Veterans who experience moral injury can be overwhelmed by negative feelings. Feelings of guilt, shame, remorse from past acts that violated their code of morals. Often they feel disinterest in previously enjoyable activities, or genuinely find it hard to feel happy.26

Moral Injury in US personnel

In 2020, Maguen et al examined PMIEs in a national sample of post-9/11 Veterans and found that 55.4% of Veterans reported any PMIE exposure. Veterans endorsed exposures stemming from perpetration (18.8%), witnessing (27.9%) and betrayal (41.1%). This was the first study to examine gender differences in PMIE exposures. 19

In 2022, Boscarino et al studied MI among 1,032 deployed veterans who were outpatients in a large non-profit multi-hospital system in central Pennsylvania. The study included active duty and Guard/Reserve members, as well as veterans who were not Department of Veterans Affairs (VA) service users. 2

Most veterans studied were deployed to Vietnam (64.1%), while others were deployed to post-Vietnam conflicts in Iraq and Afghanistan and elsewhere.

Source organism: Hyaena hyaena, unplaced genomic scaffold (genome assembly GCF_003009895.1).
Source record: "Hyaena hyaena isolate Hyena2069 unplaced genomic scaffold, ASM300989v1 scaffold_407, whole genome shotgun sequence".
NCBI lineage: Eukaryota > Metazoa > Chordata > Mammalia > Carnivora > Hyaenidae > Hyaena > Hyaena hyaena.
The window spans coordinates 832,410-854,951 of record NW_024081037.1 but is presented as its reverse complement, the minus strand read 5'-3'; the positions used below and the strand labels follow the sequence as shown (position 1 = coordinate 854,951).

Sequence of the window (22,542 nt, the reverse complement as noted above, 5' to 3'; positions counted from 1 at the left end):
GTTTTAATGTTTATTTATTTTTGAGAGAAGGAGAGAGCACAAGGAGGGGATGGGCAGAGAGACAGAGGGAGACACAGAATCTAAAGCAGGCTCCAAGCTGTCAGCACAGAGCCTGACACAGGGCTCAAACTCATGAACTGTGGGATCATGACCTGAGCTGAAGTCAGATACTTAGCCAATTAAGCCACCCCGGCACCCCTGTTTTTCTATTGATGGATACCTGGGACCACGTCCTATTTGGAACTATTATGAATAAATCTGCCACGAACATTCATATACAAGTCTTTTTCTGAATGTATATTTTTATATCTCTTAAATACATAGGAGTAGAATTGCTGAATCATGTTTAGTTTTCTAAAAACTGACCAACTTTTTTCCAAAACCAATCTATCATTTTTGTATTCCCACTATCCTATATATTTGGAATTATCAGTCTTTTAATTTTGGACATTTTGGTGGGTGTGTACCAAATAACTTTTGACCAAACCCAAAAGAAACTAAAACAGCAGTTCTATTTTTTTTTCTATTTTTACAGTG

Altogether, 95.1% of the veterans were male and their mean age was 61.6 years. Among the veterans, 24.4% had high combat exposure , 10.9% had PTSD, 19.8% had major depressive disorder, and 11.7% had a history of suicidal thoughts.2

MI was also associated with pain, sleep disorders, fear of death, anomie, use of alcohol/drugs to cope post-deployment, and poor unit support/morale during deployment.2

Having an in-service concussion, current pain, sleep problems, and a history of heavy marijuana use were positively associated with having a high MI score (all p-values p <0.01) .Having mental health treatment in the past year was also associated with high MI (OR = 3.23, p < 0.001).

Conversely, serving in the National Guard/Reserve (OR = 0.67, p = 0.009) was related to lower MI scores.


The reasons why some veterans are at greater risk for MI is still unclear and may involve personality and moral value issues, as well as factors related to sensory processing of stimuli. 2

MI among UK military veterans 25                                            

Victoria Williamson et al published in 2020 a most thorough research on PMIEs among UK military veterans (93.3% British Army) which included mistreating civilians or enemy combatants, being ordered to break rules of engagement, and disrespecting dead bodies (Williamson et al., 2019).